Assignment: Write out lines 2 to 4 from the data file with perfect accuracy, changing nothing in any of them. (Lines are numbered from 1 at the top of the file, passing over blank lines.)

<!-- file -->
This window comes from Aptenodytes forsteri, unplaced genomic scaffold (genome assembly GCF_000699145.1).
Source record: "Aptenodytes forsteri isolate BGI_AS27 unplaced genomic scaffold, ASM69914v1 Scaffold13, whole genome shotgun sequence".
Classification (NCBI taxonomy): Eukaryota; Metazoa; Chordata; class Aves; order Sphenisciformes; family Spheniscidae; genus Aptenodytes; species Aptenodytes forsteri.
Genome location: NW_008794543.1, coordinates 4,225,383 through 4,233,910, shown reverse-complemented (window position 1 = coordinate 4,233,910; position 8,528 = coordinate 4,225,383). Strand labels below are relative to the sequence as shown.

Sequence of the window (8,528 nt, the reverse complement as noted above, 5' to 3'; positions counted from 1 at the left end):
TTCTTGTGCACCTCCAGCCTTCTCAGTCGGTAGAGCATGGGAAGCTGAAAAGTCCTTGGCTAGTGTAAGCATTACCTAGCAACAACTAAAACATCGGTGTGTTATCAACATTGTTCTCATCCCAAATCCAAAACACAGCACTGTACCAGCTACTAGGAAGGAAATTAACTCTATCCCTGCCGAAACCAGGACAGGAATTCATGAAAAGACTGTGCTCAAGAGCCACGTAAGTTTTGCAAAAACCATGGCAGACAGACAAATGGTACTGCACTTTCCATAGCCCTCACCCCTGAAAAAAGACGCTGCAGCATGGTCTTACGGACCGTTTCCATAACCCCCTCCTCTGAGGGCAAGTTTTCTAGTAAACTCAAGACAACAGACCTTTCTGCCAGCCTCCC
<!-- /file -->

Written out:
Source record: "Aptenodytes forsteri isolate BGI_AS27 unplaced genomic scaffold, ASM69914v1 Scaffold13, whole genome shotgun sequence".
Classification (NCBI taxonomy): Eukaryota; Metazoa; Chordata; class Aves; order Sphenisciformes; family Spheniscidae; genus Aptenodytes; species Aptenodytes forsteri.
Genome location: NW_008794543.1, coordinates 4,225,383 through 4,233,910, shown reverse-complemented (window position 1 = coordinate 4,233,910; position 8,528 = coordinate 4,225,383). Strand labels below are relative to the sequence as shown.